How Technology Allows Small Businesses to Delegate Their HR

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What is one way your small business delegates tasks to employees who are traditionally not under HR?

To help you learn ways to delegate HR tasks to your employees, we asked CEOs and HR managers to share their best insights. From aligning tasks with employees’ goals to using self-service HR software, there are a number of ways SMBs can delegate HR tasks in order to possibly shed the need for traditional HR roles.

Aligning Delegated Tasks With Employees’ Goals

Employees see delegated tasks as distractions taking up time they could be spending on their primary responsibilities. From this viewpoint, extra tasks don’t ensure their job satisfaction. So, in our startup, we do our best to delegate HR tasks in a way that allows employees to develop their careers. For example, an employee who wants to develop skills in data analysis will fit nicely in employee performance analysis. Thanks to this approach, HR tasks become an opportunity for growth, not a chore.

Tomek Mlodzki, CEO at PhotoAiD

Leveraging Employee Social Media Power for Recruitment

As the market for qualified candidates continues to heat up, and businesses are still fighting the effects of the Great Resignation, management has now allocated much of their recruiting efforts to their employees. Social media is now an integral part of most businesses, and over 90% of all employees have multiple accounts on social media platforms, which many companies now view as a potential extension of recruitment.

Through encouraging our employees to talk about job opportunities on their platforms, place images from work on their profiles and even post articles about industry opportunities, they we’ve greatly expanded our candidate pool. In addition, by using their social media networks, our team can often verify the interests of candidates, and also verify their qualities and potential value. By leveraging our employees’ social media powers, we have been able to improve our recruiting and thus, the candidates we bring through our door.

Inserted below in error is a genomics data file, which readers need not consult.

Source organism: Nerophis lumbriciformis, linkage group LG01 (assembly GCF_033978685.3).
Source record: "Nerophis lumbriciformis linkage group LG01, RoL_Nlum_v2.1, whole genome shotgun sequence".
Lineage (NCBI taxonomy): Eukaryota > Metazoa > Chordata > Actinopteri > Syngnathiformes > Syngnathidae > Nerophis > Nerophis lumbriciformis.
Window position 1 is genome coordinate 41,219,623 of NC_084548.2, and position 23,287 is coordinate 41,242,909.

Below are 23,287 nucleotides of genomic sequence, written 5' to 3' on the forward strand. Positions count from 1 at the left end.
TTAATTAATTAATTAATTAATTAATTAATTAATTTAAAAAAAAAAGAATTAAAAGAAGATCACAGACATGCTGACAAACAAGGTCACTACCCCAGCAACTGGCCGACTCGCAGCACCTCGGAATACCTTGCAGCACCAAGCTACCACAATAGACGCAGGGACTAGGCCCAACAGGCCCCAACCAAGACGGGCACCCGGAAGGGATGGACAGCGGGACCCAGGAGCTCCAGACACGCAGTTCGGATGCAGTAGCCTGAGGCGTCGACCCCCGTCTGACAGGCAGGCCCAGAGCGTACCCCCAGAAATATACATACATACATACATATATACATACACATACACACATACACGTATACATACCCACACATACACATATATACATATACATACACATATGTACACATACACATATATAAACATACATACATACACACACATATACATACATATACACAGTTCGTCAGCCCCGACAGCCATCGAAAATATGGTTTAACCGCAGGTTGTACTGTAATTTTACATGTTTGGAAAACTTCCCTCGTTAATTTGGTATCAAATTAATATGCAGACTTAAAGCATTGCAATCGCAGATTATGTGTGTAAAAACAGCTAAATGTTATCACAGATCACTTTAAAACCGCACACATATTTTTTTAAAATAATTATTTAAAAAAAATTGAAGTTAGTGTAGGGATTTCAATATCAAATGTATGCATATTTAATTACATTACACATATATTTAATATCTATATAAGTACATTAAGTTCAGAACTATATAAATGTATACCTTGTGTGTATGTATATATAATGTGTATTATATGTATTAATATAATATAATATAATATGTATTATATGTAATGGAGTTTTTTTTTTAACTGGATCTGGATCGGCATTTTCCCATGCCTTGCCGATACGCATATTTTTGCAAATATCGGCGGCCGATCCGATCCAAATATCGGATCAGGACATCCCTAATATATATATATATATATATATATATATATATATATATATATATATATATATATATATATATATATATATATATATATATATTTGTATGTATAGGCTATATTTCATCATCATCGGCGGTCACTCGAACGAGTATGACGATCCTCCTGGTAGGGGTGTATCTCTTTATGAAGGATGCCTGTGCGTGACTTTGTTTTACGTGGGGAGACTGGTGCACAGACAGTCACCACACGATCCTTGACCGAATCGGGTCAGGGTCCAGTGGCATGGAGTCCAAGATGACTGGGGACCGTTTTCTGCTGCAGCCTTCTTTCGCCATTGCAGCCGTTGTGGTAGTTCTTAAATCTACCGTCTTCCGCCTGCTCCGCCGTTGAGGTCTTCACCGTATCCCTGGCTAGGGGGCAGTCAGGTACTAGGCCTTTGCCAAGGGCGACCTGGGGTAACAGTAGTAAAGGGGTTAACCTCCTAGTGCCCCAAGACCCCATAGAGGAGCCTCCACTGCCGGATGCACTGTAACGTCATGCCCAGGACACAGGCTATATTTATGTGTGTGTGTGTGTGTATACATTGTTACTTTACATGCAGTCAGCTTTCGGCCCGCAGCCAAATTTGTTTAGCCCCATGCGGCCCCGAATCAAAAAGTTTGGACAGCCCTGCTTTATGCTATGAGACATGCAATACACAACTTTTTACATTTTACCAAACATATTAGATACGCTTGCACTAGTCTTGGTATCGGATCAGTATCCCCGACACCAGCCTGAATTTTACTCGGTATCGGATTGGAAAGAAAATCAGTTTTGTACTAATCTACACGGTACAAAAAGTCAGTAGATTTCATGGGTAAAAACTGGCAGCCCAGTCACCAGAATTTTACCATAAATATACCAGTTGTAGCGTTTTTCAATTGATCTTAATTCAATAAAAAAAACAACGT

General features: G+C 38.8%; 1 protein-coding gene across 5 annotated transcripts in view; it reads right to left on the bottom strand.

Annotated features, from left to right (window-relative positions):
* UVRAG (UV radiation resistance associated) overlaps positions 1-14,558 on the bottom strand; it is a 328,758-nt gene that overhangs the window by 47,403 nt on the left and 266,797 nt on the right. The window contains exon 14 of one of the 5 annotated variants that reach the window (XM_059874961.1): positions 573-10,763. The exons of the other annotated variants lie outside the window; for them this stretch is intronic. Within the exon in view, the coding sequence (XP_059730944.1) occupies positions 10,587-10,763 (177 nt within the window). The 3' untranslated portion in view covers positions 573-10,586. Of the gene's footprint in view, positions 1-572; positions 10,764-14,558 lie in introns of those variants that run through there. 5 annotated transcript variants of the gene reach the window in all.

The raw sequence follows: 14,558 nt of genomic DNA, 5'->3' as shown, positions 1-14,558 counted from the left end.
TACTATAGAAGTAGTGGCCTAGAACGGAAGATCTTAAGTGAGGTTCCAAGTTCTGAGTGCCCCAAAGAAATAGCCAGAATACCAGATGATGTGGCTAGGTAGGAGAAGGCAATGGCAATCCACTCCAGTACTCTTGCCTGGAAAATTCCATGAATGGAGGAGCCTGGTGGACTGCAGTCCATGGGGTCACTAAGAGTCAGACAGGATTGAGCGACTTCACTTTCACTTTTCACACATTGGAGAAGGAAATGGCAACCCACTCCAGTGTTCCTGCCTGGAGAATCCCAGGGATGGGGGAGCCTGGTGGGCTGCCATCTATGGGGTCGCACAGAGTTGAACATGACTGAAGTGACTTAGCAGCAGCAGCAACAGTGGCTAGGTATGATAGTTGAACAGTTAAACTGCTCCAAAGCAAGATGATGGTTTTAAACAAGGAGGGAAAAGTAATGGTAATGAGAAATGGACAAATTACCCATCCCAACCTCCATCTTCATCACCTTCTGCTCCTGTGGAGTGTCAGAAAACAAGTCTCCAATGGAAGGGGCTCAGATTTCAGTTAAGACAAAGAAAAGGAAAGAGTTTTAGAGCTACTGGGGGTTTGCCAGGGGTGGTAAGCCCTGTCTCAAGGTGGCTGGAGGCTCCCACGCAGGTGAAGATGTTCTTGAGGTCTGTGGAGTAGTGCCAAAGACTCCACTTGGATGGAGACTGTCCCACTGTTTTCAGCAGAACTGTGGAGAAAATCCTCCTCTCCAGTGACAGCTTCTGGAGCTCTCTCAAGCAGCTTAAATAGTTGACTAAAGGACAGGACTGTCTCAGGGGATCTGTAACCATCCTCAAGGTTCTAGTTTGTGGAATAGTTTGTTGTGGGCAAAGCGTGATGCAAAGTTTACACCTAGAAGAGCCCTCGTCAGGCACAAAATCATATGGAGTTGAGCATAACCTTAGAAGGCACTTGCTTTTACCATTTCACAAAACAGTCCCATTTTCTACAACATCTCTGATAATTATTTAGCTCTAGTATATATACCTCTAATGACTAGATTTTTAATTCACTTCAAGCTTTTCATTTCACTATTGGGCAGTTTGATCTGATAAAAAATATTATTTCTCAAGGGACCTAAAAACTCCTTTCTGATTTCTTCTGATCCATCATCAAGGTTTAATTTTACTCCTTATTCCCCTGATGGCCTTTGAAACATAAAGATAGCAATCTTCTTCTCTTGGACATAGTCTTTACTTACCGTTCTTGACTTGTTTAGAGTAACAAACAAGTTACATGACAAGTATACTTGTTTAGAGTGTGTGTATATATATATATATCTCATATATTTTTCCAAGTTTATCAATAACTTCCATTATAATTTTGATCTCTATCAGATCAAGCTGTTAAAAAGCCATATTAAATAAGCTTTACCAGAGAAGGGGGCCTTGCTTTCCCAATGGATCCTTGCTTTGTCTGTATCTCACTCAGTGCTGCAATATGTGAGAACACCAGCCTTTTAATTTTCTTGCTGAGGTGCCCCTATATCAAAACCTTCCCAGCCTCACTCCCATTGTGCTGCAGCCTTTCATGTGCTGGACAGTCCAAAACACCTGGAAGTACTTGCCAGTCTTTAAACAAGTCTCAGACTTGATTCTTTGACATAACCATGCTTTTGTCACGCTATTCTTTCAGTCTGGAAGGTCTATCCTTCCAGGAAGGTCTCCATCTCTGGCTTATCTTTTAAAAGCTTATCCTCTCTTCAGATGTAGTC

Adelle Archer, CEO and Co-Founder at Eterneva

Non-HR Manager Curating Employee Training

Traditionally, in a large organization learning and development would be handled by HR. They would have an individual, or even a team, that curates training for employees. This would be for everything from sexual harassment training to continuing education to presentations on workplace communication.

However, in our small business, my product manager handles that. You don’t have to be an HR pro to create and organize this type of content. There are literally dozens of companies online that sell such training, and for really affordable prices. I think it takes our product manager maybe an hour per month to find, purchase, and prep whatever courses we need.

It’s so simple and streamlined at this point that I find it hard to believe companies still have HR folks in-house that create these courses. Anyone can be an L&D pro. It just takes some common sense and a small budget.

John Ross, CEO at Test Prep Insight

Team Lead Deals With The Needs of The Team